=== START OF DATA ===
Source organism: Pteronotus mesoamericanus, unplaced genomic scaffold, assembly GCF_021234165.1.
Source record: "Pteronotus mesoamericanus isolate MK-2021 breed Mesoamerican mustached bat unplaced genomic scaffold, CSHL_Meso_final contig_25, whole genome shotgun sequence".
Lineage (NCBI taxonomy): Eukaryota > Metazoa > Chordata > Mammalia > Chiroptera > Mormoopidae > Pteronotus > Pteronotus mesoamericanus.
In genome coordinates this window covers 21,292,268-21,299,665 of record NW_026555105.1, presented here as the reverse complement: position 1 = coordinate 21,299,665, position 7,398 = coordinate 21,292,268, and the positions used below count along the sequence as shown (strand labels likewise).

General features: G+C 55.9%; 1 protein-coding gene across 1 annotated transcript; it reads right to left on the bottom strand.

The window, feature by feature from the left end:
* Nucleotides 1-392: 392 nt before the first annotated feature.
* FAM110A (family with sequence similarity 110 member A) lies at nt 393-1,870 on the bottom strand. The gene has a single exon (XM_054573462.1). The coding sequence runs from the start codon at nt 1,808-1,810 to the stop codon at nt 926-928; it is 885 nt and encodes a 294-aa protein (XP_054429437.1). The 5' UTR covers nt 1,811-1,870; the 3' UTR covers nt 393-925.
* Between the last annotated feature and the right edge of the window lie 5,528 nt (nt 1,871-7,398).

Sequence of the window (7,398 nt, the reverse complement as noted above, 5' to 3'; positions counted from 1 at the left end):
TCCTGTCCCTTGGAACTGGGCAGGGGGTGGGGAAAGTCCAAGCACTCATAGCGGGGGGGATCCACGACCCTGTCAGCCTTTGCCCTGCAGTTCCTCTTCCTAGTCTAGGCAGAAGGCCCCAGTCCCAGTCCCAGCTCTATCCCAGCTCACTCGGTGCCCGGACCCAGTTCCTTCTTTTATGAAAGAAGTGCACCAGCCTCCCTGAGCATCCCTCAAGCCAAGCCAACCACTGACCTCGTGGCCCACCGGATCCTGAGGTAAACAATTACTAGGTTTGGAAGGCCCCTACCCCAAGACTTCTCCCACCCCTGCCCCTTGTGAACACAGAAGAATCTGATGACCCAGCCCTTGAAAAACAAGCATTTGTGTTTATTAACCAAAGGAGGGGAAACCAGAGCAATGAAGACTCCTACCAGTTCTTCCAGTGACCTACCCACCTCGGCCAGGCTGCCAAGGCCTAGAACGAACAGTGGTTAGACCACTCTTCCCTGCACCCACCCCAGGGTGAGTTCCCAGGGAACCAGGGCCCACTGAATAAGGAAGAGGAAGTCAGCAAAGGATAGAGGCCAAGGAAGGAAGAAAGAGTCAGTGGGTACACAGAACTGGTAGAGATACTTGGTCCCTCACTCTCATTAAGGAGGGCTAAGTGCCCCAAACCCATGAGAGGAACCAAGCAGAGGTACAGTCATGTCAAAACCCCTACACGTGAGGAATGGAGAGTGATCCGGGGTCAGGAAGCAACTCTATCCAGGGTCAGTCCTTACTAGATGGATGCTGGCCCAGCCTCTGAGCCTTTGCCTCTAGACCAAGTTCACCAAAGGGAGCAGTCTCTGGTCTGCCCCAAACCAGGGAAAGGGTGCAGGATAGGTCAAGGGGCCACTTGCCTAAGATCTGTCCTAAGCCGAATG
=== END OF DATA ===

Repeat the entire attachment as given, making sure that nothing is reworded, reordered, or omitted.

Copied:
Source organism: Pteronotus mesoamericanus, unplaced genomic scaffold, assembly GCF_021234165.1.
Source record: "Pteronotus mesoamericanus isolate MK-2021 breed Mesoamerican mustached bat unplaced genomic scaffold, CSHL_Meso_final contig_25, whole genome shotgun sequence".
Lineage (NCBI taxonomy): Eukaryota > Metazoa > Chordata > Mammalia > Chiroptera > Mormoopidae > Pteronotus > Pteronotus mesoamericanus.
In genome coordinates this window covers 21,292,268-21,299,665 of record NW_026555105.1, presented here as the reverse complement: position 1 = coordinate 21,299,665, position 7,398 = coordinate 21,292,268, and the positions used below count along the sequence as shown (strand labels likewise).

General features: G+C 55.9%; 1 protein-coding gene across 1 annotated transcript; it reads right to left on the bottom strand.

The window, feature by feature from the left end:
* Nucleotides 1-392: 392 nt before the first annotated feature.
* FAM110A (family with sequence similarity 110 member A) lies at nt 393-1,870 on the bottom strand. The gene has a single exon (XM_054573462.1). The coding sequence runs from the start codon at nt 1,808-1,810 to the stop codon at nt 926-928; it is 885 nt and encodes a 294-aa protein (XP_054429437.1). The 5' UTR covers nt 1,811-1,870; the 3' UTR covers nt 393-925.
* Between the last annotated feature and the right edge of the window lie 5,528 nt (nt 1,871-7,398).

Sequence of the window (7,398 nt, the reverse complement as noted above, 5' to 3'; positions counted from 1 at the left end):
TCCTGTCCCTTGGAACTGGGCAGGGGGTGGGGAAAGTCCAAGCACTCATAGCGGGGGGGATCCACGACCCTGTCAGCCTTTGCCCTGCAGTTCCTCTTCCTAGTCTAGGCAGAAGGCCCCAGTCCCAGTCCCAGCTCTATCCCAGCTCACTCGGTGCCCGGACCCAGTTCCTTCTTTTATGAAAGAAGTGCACCAGCCTCCCTGAGCATCCCTCAAGCCAAGCCAACCACTGACCTCGTGGCCCACCGGATCCTGAGGTAAACAATTACTAGGTTTGGAAGGCCCCTACCCCAAGACTTCTCCCACCCCTGCCCCTTGTGAACACAGAAGAATCTGATGACCCAGCCCTTGAAAAACAAGCATTTGTGTTTATTAACCAAAGGAGGGGAAACCAGAGCAATGAAGACTCCTACCAGTTCTTCCAGTGACCTACCCACCTCGGCCAGGCTGCCAAGGCCTAGAACGAACAGTGGTTAGACCACTCTTCCCTGCACCCACCCCAGGGTGAGTTCCCAGGGAACCAGGGCCCACTGAATAAGGAAGAGGAAGTCAGCAAAGGATAGAGGCCAAGGAAGGAAGAAAGAGTCAGTGGGTACACAGAACTGGTAGAGATACTTGGTCCCTCACTCTCATTAAGGAGGGCTAAGTGCCCCAAACCCATGAGAGGAACCAAGCAGAGGTACAGTCATGTCAAAACCCCTACACGTGAGGAATGGAGAGTGATCCGGGGTCAGGAAGCAACTCTATCCAGGGTCAGTCCTTACTAGATGGATGCTGGCCCAGCCTCTGAGCCTTTGCCTCTAGACCAAGTTCACCAAAGGGAGCAGTCTCTGGTCTGCCCCAAACCAGGGAAAGGGTGCAGGATAGGTCAAGGGGCCACTTGCCTAAGATCTGTCCTAAGCCGAATG